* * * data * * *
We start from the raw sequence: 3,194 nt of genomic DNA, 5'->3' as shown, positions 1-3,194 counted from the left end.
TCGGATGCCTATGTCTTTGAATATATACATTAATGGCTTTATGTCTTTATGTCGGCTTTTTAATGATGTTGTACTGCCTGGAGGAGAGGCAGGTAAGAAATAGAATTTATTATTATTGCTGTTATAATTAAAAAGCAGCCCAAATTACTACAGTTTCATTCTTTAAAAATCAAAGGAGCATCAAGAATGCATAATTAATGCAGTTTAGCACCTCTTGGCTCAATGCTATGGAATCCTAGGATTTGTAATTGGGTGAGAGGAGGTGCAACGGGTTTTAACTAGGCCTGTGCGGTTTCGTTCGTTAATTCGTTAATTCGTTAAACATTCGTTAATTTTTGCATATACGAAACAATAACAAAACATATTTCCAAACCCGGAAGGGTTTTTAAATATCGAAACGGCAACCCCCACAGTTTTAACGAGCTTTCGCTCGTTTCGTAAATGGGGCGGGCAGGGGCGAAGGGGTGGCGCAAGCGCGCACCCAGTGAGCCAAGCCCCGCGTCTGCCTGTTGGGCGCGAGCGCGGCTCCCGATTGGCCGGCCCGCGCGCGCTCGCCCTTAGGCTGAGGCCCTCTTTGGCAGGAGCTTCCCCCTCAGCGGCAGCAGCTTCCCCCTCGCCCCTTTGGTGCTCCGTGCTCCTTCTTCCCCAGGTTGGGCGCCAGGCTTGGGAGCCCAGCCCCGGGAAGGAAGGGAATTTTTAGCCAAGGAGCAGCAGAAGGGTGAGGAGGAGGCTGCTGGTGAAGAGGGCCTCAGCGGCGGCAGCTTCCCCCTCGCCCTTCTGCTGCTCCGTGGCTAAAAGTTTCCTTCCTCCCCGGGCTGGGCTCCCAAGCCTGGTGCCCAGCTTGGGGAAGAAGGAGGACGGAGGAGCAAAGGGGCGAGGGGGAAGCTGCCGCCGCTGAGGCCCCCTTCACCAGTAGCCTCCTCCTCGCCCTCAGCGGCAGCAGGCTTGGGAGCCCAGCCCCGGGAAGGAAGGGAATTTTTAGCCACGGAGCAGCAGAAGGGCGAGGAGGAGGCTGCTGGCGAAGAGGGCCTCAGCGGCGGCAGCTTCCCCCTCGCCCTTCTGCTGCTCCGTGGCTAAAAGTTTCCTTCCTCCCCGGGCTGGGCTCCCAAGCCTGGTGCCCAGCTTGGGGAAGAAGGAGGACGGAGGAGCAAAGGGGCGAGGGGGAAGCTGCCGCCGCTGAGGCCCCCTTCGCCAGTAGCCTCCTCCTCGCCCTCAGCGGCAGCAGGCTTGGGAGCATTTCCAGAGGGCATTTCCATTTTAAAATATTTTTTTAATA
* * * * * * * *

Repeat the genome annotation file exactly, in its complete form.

We start from the raw sequence: 3,194 nt of genomic DNA, 5'->3' as shown, positions 1-3,194 counted from the left end.
TCGGATGCCTATGTCTTTGAATATATACATTAATGGCTTTATGTCTTTATGTCGGCTTTTTAATGATGTTGTACTGCCTGGAGGAGAGGCAGGTAAGAAATAGAATTTATTATTATTGCTGTTATAATTAAAAAGCAGCCCAAATTACTACAGTTTCATTCTTTAAAAATCAAAGGAGCATCAAGAATGCATAATTAATGCAGTTTAGCACCTCTTGGCTCAATGCTATGGAATCCTAGGATTTGTAATTGGGTGAGAGGAGGTGCAACGGGTTTTAACTAGGCCTGTGCGGTTTCGTTCGTTAATTCGTTAATTCGTTAAACATTCGTTAATTTTTGCATATACGAAACAATAACAAAACATATTTCCAAACCCGGAAGGGTTTTTAAATATCGAAACGGCAACCCCCACAGTTTTAACGAGCTTTCGCTCGTTTCGTAAATGGGGCGGGCAGGGGCGAAGGGGTGGCGCAAGCGCGCACCCAGTGAGCCAAGCCCCGCGTCTGCCTGTTGGGCGCGAGCGCGGCTCCCGATTGGCCGGCCCGCGCGCGCTCGCCCTTAGGCTGAGGCCCTCTTTGGCAGGAGCTTCCCCCTCAGCGGCAGCAGCTTCCCCCTCGCCCCTTTGGTGCTCCGTGCTCCTTCTTCCCCAGGTTGGGCGCCAGGCTTGGGAGCCCAGCCCCGGGAAGGAAGGGAATTTTTAGCCAAGGAGCAGCAGAAGGGTGAGGAGGAGGCTGCTGGTGAAGAGGGCCTCAGCGGCGGCAGCTTCCCCCTCGCCCTTCTGCTGCTCCGTGGCTAAAAGTTTCCTTCCTCCCCGGGCTGGGCTCCCAAGCCTGGTGCCCAGCTTGGGGAAGAAGGAGGACGGAGGAGCAAAGGGGCGAGGGGGAAGCTGCCGCCGCTGAGGCCCCCTTCACCAGTAGCCTCCTCCTCGCCCTCAGCGGCAGCAGGCTTGGGAGCCCAGCCCCGGGAAGGAAGGGAATTTTTAGCCACGGAGCAGCAGAAGGGCGAGGAGGAGGCTGCTGGCGAAGAGGGCCTCAGCGGCGGCAGCTTCCCCCTCGCCCTTCTGCTGCTCCGTGGCTAAAAGTTTCCTTCCTCCCCGGGCTGGGCTCCCAAGCCTGGTGCCCAGCTTGGGGAAGAAGGAGGACGGAGGAGCAAAGGGGCGAGGGGGAAGCTGCCGCCGCTGAGGCCCCCTTCGCCAGTAGCCTCCTCCTCGCCCTCAGCGGCAGCAGGCTTGGGAGCATTTCCAGAGGGCATTTCCATTTTAAAATATTTTTTTAATA